Celebrating 100 leaders and their bold efforts to evolve our economy into one that generates purpose for people as employees, customers, community-members and citizens.
By Aaron Hurst, CEO, Imperative
The pioneers of the Information Economy, from David Packard to Steve Jobs helped catalyze the changes in our society necessary to make information the organizing principle of the economy.
Today, a new set of disruptive innovators, policy-setters, tastemakers and researchers are boldly enabling commercial applications to scale and adapt markets to quench our need for purpose. Together, they are transforming our innate need for purpose into an organizing principle for innovation and growth in the American economy.
These are the pioneers of the Purpose Economy, the fourth economy in American history. They span every sector of the U.S. economy, from startups, corporations and academia to government and nonprofits.
Purpose Economy organizations are emerging with incredibly diverse ways to emphasize purpose. Organizations that are thriving in the new economy integrate at least one of these three methods into their enterprise: 1) delivering purpose to customers, consumers or participants, 2) providing purpose to employees, and/or 3) building purpose throughout the supply chain.
Last fall we reached out to leaders across the country to identify the top 100 pioneers in the Purpose Economy – the Purpose Economy 100. From the hundreds of nominations that we received, we selected 100 inspiring professionals. They exemplify the bold efforts to evolve our economy into one that generates purpose for people as employees, customers, community-members and citizens.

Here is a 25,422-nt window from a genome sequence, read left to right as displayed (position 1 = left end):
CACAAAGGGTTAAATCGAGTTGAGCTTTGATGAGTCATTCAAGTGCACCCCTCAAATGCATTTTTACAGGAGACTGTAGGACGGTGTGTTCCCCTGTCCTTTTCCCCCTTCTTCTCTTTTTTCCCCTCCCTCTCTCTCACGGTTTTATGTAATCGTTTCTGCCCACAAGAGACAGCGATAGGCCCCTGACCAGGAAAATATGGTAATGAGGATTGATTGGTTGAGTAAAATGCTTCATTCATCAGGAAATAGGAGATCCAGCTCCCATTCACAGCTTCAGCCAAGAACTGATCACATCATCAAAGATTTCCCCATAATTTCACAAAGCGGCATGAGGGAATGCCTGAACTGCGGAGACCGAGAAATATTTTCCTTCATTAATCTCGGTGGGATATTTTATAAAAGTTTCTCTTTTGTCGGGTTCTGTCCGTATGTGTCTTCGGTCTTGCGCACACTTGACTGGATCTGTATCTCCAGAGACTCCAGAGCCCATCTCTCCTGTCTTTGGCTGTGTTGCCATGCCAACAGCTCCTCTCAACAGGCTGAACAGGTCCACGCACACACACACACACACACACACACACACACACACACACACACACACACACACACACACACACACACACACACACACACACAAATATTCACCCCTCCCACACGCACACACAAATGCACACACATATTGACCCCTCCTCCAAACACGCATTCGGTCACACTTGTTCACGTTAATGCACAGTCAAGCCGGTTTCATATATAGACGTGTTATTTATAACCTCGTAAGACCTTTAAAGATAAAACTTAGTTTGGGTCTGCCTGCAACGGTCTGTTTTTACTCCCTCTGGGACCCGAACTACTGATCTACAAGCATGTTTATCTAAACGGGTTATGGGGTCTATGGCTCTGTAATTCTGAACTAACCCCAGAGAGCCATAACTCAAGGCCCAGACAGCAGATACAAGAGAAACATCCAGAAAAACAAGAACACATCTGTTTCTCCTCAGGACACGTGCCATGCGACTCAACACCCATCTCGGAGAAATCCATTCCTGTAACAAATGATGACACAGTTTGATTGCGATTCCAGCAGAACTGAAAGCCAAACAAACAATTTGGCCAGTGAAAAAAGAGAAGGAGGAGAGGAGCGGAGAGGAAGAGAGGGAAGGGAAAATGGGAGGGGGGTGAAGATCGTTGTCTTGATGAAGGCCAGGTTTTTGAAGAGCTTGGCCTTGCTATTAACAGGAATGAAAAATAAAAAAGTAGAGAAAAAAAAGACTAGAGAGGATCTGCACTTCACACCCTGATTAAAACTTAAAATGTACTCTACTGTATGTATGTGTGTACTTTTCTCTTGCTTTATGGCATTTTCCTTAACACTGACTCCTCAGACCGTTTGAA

Entrepreneurs and Organizers
Covering nearly 20 industries and cities around the country, the list spans from people of great notoriety to emerging innovators. It includes social entrepreneurs like Patagonia’s Yvon Chouinard and Ben & Jerry's Ben Cohen and Jerry Greenfield to more recent market makers like the founders of Airbnb and Kickstarter.
From grassroots community organizers such as Sara Horowitz of Freelancers Union to corporate leaders such as Indra Nooyi of PepsiCo. From innovators in government such as Former U.S. Surgeon General, Dr. Regina Benjamin, all the way to academic thought leaders such as Brené Brown of University of Houston.
The emergence of purpose as the new organizing principle in our economy is a product of our current moment in time. It is based on where we stand in history today: our current culture, values, education, technological abilities, social organizations, political realities and the state of our natural environment. Each part of our world has gone through a radical transformation in the last few decades, and they are now converging into a new set of processes to change the way our society operates.
Celebrating the Leaders of a Changing Economy
The changes are happening in many ways through little things in our everyday lives, such as the food we’re eating and where we’re shopping. They are happening in how we live and how we work and they are empowering people to have rich and fulfilling careers by creating meaningful value for themselves and others.
In that backdrop, The Purpose Economy 100 are the pioneers who are accelerating and enabling this change. They are the ones who are helping us redesign our economy to better serve the needs of the people and the planet. And it isn't a moment too soon.
Stay tuned as we profile some of these pioneers in coming weeks not only as a celebration of all that they have accomplished but also as tip sheets and lessons in how we can join their movements, match their perseverance and together build an economy that serves us all.